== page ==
I floated that thesis in my first review, and though I've been told it seems overly generous, I don't concede that. The Cell makes an early point of cross-cutting between Carl's ritualized obsession with his captives and Catherine's dreamworld fixations on herself as lonely angel and a young client as deranged creature. The visual homonymy of the psychologist suspended in isolation and the psychopath hanging over his prey is hard to ignore, as are the multiple notes in the finale, from acting to costume to dialogue, suggesting that Catherine is "pretty fucking strange." Indeed, what she gleans from The Cell's long, grisly episode is that it really would be better for sick or incapacitated patients to be enveloped within her own preconceptions, rather than learning their own mental architectures, albeit at a snail's pace. Isn't this the opposite of empathy? "You can stay here with me," Catherine tells a bloodied sufferer inside her own consciousness, in full Mother Mary garb as she prepares to mercy-kill him. That doesn't seem like a great idea for her or for him. This is Clarice slaughtering the lambs herself, and pulling them into bed with her.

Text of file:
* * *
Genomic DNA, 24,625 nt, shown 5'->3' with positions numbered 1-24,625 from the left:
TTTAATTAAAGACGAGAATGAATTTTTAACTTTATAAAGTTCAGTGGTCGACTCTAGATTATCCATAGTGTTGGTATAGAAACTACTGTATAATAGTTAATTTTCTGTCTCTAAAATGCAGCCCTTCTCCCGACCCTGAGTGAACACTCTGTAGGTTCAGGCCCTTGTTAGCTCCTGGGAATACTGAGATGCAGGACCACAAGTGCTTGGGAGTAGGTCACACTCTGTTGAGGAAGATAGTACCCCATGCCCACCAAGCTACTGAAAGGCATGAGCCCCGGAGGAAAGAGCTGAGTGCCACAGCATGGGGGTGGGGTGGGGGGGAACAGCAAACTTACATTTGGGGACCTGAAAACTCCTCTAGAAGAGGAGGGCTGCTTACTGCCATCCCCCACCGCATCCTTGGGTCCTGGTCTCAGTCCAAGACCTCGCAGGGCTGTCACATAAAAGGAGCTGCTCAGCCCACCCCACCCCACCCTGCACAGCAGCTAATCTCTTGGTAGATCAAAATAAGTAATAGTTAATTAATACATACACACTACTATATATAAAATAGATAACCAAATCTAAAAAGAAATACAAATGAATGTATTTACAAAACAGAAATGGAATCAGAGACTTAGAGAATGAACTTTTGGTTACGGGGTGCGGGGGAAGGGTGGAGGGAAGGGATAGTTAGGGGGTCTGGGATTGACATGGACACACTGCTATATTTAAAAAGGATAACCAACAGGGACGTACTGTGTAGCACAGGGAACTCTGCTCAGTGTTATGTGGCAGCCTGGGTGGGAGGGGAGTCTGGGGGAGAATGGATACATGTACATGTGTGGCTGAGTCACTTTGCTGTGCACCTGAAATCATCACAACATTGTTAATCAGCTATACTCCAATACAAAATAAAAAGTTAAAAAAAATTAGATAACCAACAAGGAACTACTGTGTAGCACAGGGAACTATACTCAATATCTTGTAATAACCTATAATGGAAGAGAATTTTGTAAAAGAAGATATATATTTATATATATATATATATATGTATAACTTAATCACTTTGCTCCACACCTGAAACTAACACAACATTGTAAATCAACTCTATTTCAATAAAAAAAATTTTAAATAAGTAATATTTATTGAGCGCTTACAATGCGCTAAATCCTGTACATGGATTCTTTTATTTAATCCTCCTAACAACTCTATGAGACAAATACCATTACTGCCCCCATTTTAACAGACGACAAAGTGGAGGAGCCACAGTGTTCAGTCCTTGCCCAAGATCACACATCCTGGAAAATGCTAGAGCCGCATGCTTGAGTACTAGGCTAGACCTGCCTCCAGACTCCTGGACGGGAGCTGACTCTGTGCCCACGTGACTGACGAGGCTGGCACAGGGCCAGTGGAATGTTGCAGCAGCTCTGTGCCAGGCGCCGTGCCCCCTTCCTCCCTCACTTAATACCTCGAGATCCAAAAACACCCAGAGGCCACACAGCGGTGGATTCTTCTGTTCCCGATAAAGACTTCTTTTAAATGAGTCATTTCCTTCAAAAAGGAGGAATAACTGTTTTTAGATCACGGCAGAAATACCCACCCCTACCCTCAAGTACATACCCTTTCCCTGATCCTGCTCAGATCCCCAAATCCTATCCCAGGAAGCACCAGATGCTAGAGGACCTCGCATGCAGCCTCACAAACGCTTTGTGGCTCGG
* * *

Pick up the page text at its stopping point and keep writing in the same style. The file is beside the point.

Does The Cell pathologize feminine-coded therapy as much as it does misogynist violence? Maybe so, and it deserves pushback from viewers affronted by that implication. What I care about is that The Cell isn't just stunning to witness, it's ripe for complex unpacking: a workout for ear and eye, and for moral cogitation. When artists lean this far into audiovisual extravagance, particularly within disreputable genres, assumptions quickly arise that they can't possibly be thinking while they're dressing all those sets or traumatizing that many bodies. Even phrases like "unfettered imagination," intended as praise, can imply that Tarsem or Foden or Ishioka aren't governing their impulses at all, aren't using them toward coherent ends. So yes, The Cell is a dubious project at times, a little too ogly at albinism and desecrated femininity, not quite trusting that we'll identify eight mangled women inside Carl's mind unless Catherine whispers "His victims...," a bit overconfident that you can flood a room full of live camera equipment and survive the experience, triumphant. Eels aren't the only things that electrocute, baby. The Cell is sometimes silly. But it's not nearly as silly as some would have you believe. Looking phenomenal, looking otherworldly, doesn't mean you've turned your back on the world, or that you have nothing on your mind. Surely Tarsem agrees. J.Lo definitely agrees. I myself wouldn't know, but I learned it at the movies.